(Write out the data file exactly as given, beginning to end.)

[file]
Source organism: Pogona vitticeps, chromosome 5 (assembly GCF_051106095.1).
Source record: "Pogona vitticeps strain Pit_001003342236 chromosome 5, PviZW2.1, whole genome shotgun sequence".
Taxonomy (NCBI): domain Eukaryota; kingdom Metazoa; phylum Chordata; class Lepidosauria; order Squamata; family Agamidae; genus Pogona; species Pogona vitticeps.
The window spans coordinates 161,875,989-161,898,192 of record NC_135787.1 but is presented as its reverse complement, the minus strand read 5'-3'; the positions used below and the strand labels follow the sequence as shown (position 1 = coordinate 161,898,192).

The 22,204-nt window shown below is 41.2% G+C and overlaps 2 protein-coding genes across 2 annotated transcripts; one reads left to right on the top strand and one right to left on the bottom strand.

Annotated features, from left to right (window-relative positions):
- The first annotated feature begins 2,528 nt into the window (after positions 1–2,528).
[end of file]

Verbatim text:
Source organism: Pogona vitticeps, chromosome 5 (assembly GCF_051106095.1).
Source record: "Pogona vitticeps strain Pit_001003342236 chromosome 5, PviZW2.1, whole genome shotgun sequence".
Taxonomy (NCBI): domain Eukaryota; kingdom Metazoa; phylum Chordata; class Lepidosauria; order Squamata; family Agamidae; genus Pogona; species Pogona vitticeps.
The window spans coordinates 161,875,989-161,898,192 of record NC_135787.1 but is presented as its reverse complement, the minus strand read 5'-3'; the positions used below and the strand labels follow the sequence as shown (position 1 = coordinate 161,898,192).

The 22,204-nt window shown below is 41.2% G+C and overlaps 2 protein-coding genes across 2 annotated transcripts; one reads left to right on the top strand and one right to left on the bottom strand.

Annotated features, from left to right (window-relative positions):
- The first annotated feature begins 2,528 nt into the window (after positions 1–2,528).